JOE JACKSON examines Jo Sung-hee’s re-imagination of a Korean folklore, blurring previous distinctions between good and evil.
Hong Gil-dong has become a staple character within South Korean folklore, stealing from the corrupt rich in the same vein as Robin Hood or Ned Kelly. In Phantom Detective, director Jo Sung-hee reimagines the Korean legend as a poker-faced, neo-noir vigilante who tricks his way through precarious situations, with an unmatched ability to track down any target within a single hour. Jo expertly collages the crime-solving nous of Sherlock Holmes, the wealth and intelligence of Artemis Fowl, the unflappability and steely-resolve of the literary James Bond and, controversially, the same level of manipulation and callousness as Shakespeare’s Richard III.
In the film’s opening scene, panting voices and an ominous countdown emanate from Gil-dong’s walkie-talkie. In the midst of a shootout, he calmly sits at the table chewing a sugar cube; he claims to have his enemies’ loved ones at gunpoint, though characteristically he is bluffing. ‘I lie with every breath I draw,’ smirks Gil-dong, having hoodwinked his assailants, forcing them to hack off each other’s fingers as they lie defeated on the floor. This is a practical torture method to procure information, but also a sadistic punishment for wasting the Phantom Detective’s valuable time. Later on, we see Mal-soon, the preschool granddaughter of Gil-dong’s target, being manipulated into tracking down her grandfather, only for the lawless crime-solver to attempt to kill him. She desperately wails ‘Do you ever tell the truth?’ in frustration at Gil-dong’s callous lies, much to his chagrin.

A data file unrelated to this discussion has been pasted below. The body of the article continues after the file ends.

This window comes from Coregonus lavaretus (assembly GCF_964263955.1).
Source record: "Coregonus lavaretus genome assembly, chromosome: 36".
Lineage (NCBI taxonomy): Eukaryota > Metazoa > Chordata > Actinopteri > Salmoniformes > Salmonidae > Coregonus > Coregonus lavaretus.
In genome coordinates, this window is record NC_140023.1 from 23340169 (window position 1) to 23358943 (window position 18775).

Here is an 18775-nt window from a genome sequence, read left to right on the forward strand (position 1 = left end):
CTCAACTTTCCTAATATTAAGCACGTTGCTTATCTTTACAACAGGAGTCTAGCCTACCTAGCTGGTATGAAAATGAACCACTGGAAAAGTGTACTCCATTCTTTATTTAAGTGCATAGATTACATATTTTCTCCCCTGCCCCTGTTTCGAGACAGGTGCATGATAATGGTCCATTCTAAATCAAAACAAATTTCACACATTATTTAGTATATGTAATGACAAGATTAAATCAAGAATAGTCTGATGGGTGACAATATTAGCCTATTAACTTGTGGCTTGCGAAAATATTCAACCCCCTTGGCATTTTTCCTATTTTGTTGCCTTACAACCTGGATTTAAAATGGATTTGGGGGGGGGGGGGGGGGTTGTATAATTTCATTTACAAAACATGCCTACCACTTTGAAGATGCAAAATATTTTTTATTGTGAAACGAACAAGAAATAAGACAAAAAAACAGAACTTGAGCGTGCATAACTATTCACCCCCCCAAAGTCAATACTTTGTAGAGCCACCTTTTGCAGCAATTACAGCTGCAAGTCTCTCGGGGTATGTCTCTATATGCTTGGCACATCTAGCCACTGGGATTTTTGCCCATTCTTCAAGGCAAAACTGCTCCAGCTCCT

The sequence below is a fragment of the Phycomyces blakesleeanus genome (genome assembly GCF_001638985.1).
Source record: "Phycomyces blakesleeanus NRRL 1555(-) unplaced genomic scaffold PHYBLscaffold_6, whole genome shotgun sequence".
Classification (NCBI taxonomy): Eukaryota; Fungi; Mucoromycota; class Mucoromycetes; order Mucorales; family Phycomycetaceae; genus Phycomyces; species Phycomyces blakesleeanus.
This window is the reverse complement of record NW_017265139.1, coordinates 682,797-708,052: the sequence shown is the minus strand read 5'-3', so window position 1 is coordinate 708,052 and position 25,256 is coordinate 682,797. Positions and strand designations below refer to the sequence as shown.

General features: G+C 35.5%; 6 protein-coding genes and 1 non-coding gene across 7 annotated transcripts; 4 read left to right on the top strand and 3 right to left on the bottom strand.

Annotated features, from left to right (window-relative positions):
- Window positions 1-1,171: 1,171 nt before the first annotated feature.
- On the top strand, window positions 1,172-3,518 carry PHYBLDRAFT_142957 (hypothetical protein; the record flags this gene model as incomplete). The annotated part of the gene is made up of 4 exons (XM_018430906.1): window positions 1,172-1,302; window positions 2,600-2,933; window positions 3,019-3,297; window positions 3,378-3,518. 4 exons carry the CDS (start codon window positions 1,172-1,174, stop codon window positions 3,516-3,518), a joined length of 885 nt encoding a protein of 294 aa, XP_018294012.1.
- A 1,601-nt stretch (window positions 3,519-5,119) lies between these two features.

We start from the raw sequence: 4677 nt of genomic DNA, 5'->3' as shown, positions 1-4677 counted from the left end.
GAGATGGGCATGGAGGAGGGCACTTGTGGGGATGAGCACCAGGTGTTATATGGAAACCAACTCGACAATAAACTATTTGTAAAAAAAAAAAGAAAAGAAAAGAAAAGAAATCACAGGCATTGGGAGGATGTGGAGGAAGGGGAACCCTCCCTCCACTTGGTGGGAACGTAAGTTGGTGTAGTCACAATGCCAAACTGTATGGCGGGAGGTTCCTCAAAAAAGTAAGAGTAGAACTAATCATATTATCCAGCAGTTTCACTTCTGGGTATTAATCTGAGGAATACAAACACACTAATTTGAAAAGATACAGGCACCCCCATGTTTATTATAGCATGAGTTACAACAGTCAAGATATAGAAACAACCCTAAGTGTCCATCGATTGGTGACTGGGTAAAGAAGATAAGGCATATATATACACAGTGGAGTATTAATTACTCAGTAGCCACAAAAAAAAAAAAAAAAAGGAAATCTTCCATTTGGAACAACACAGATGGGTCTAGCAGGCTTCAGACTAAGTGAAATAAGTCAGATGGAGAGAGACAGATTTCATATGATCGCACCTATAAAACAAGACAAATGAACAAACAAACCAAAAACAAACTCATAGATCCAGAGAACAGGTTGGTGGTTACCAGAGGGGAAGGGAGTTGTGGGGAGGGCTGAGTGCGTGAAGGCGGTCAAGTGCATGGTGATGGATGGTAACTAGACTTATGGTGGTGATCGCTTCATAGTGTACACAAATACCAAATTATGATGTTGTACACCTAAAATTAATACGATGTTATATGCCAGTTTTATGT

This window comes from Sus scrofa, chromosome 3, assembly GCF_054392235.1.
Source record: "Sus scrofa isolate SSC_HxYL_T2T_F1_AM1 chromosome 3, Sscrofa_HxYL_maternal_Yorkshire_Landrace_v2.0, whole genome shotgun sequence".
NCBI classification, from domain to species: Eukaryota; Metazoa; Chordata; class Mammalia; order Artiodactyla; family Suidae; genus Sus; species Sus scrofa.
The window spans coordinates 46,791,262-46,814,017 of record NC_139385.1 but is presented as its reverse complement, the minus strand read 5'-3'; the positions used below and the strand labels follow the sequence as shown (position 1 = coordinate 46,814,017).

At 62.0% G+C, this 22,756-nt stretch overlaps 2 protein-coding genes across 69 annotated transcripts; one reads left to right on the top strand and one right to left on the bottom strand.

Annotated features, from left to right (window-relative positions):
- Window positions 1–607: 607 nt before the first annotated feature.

Gil-dong’s most unnerving trait is his lack of empathy; one critic even goes so far as to suggest that this heartlessness becomes a ‘black hole’, threatening to suck ‘the life out of the movie.’ Gil-dong exhibits the same pathological disregard for human beings as the most maniacal of Shakespearean villains; like in Shakespeare, it pays to investigate the roots of characters’ pathologies. Richard III, born so hideous and deformed that dogs bark and lovers recoil in his presence, bemoans having: ‘No delight to pass away the time/ Unless to spy my shadow in the sun/ And descant on mine own deformity.’ Although this can be interpreted as a sarcastic jibe at the expense of his mutilated appearance, Richard III’s predilection for the sun’s effect upon his shadow appears again when, after killing her husband, he woos Lady Anne through the sheer power of his noxious rhetoric: ‘Shine out, fair sun, till I have bought a glass,/ That I may see my shadow as I pass’. Far from remorseful, he bathes in corruption as he crawls off stage, enjoying every second of his trickery and misbehaviour.
The audience are as easily drawn into Richard III’s game of treachery as Lady Anne. The Duke of Gloucester’s malice, which he claims is rooted in disdain for his own physical appearance, is in fact borne from narcissism and self-love. His deformities, both physically and characteristically, motivate his lies and feed his pathology.
This is the crucial difference between Gil-dong, the anti-hero who becomes heroic, and Richard III, the anti-hero who delves into the darkest depths of villainy. The phantom detective is not motivated by his egocentricity, but his love for another. His pursuits, passions, stimulant-addiction, rescue missions, murders, and his barbarity entwined with bravery are all rooted in the psychological repercussions of his mother’s untimely death; it induces a relentless, Oedipal fixation on revenge that stretches morality to the point of no return.
Phantom Detective paints a perplexing character that fascinates, repulses and deceives. Are we manipulated by this modernised version of Richard III? Do we ourselves become victim to his skullduggery? Or, can a nugget of integrity truly reside in a character whose neo-noir universe blurs the distinctions between truth and conspiracy, honor and dishonor, good and evil?
‘Phantom Detective’ is part of the London Korean Film Festival, running from 3rd to 27th November. More information and the 2016 film programme can be found here.